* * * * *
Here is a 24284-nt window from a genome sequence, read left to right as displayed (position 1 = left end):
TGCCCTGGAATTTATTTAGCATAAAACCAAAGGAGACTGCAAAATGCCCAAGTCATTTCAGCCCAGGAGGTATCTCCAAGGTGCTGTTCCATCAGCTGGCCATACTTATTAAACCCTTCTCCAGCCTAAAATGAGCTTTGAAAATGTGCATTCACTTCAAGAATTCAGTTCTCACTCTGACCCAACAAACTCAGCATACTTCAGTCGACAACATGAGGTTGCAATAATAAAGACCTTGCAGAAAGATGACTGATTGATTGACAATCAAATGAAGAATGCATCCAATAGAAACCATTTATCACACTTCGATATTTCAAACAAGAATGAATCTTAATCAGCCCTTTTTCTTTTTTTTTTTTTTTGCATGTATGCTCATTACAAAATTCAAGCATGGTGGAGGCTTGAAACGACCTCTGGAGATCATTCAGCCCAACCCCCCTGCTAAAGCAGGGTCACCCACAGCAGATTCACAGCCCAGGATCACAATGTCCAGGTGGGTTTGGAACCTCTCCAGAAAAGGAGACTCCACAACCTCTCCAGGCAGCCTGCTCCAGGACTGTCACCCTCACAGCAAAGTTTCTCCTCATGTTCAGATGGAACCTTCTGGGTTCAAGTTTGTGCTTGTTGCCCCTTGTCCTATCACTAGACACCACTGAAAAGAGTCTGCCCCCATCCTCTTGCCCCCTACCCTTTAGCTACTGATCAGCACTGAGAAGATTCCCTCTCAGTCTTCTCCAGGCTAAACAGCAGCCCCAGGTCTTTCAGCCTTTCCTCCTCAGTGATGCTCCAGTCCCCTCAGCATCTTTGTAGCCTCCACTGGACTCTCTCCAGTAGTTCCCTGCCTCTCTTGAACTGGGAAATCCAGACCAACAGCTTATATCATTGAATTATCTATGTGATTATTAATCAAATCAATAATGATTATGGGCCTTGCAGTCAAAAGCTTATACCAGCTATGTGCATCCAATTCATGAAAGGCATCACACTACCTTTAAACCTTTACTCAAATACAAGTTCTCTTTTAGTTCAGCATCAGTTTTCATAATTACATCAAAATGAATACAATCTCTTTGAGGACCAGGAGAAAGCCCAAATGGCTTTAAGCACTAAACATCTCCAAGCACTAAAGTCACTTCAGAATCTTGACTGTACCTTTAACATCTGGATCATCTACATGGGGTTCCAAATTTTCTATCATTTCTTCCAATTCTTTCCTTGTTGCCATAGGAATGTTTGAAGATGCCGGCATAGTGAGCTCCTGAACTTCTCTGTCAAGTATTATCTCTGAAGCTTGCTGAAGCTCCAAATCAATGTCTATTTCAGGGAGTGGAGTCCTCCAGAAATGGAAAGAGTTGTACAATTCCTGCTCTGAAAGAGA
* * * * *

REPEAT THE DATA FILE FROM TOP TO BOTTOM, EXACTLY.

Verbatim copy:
Here is a 24284-nt window from a genome sequence, read left to right as displayed (position 1 = left end):
TGCCCTGGAATTTATTTAGCATAAAACCAAAGGAGACTGCAAAATGCCCAAGTCATTTCAGCCCAGGAGGTATCTCCAAGGTGCTGTTCCATCAGCTGGCCATACTTATTAAACCCTTCTCCAGCCTAAAATGAGCTTTGAAAATGTGCATTCACTTCAAGAATTCAGTTCTCACTCTGACCCAACAAACTCAGCATACTTCAGTCGACAACATGAGGTTGCAATAATAAAGACCTTGCAGAAAGATGACTGATTGATTGACAATCAAATGAAGAATGCATCCAATAGAAACCATTTATCACACTTCGATATTTCAAACAAGAATGAATCTTAATCAGCCCTTTTTCTTTTTTTTTTTTTTTGCATGTATGCTCATTACAAAATTCAAGCATGGTGGAGGCTTGAAACGACCTCTGGAGATCATTCAGCCCAACCCCCCTGCTAAAGCAGGGTCACCCACAGCAGATTCACAGCCCAGGATCACAATGTCCAGGTGGGTTTGGAACCTCTCCAGAAAAGGAGACTCCACAACCTCTCCAGGCAGCCTGCTCCAGGACTGTCACCCTCACAGCAAAGTTTCTCCTCATGTTCAGATGGAACCTTCTGGGTTCAAGTTTGTGCTTGTTGCCCCTTGTCCTATCACTAGACACCACTGAAAAGAGTCTGCCCCCATCCTCTTGCCCCCTACCCTTTAGCTACTGATCAGCACTGAGAAGATTCCCTCTCAGTCTTCTCCAGGCTAAACAGCAGCCCCAGGTCTTTCAGCCTTTCCTCCTCAGTGATGCTCCAGTCCCCTCAGCATCTTTGTAGCCTCCACTGGACTCTCTCCAGTAGTTCCCTGCCTCTCTTGAACTGGGAAATCCAGACCAACAGCTTATATCATTGAATTATCTATGTGATTATTAATCAAATCAATAATGATTATGGGCCTTGCAGTCAAAAGCTTATACCAGCTATGTGCATCCAATTCATGAAAGGCATCACACTACCTTTAAACCTTTACTCAAATACAAGTTCTCTTTTAGTTCAGCATCAGTTTTCATAATTACATCAAAATGAATACAATCTCTTTGAGGACCAGGAGAAAGCCCAAATGGCTTTAAGCACTAAACATCTCCAAGCACTAAAGTCACTTCAGAATCTTGACTGTACCTTTAACATCTGGATCATCTACATGGGGTTCCAAATTTTCTATCATTTCTTCCAATTCTTTCCTTGTTGCCATAGGAATGTTTGAAGATGCCGGCATAGTGAGCTCCTGAACTTCTCTGTCAAGTATTATCTCTGAAGCTTGCTGAAGCTCCAAATCAATGTCTATTTCAGGGAGTGGAGTCCTCCAGAAATGGAAAGAGTTGTACAATTCCTGCTCTGAAAGAGA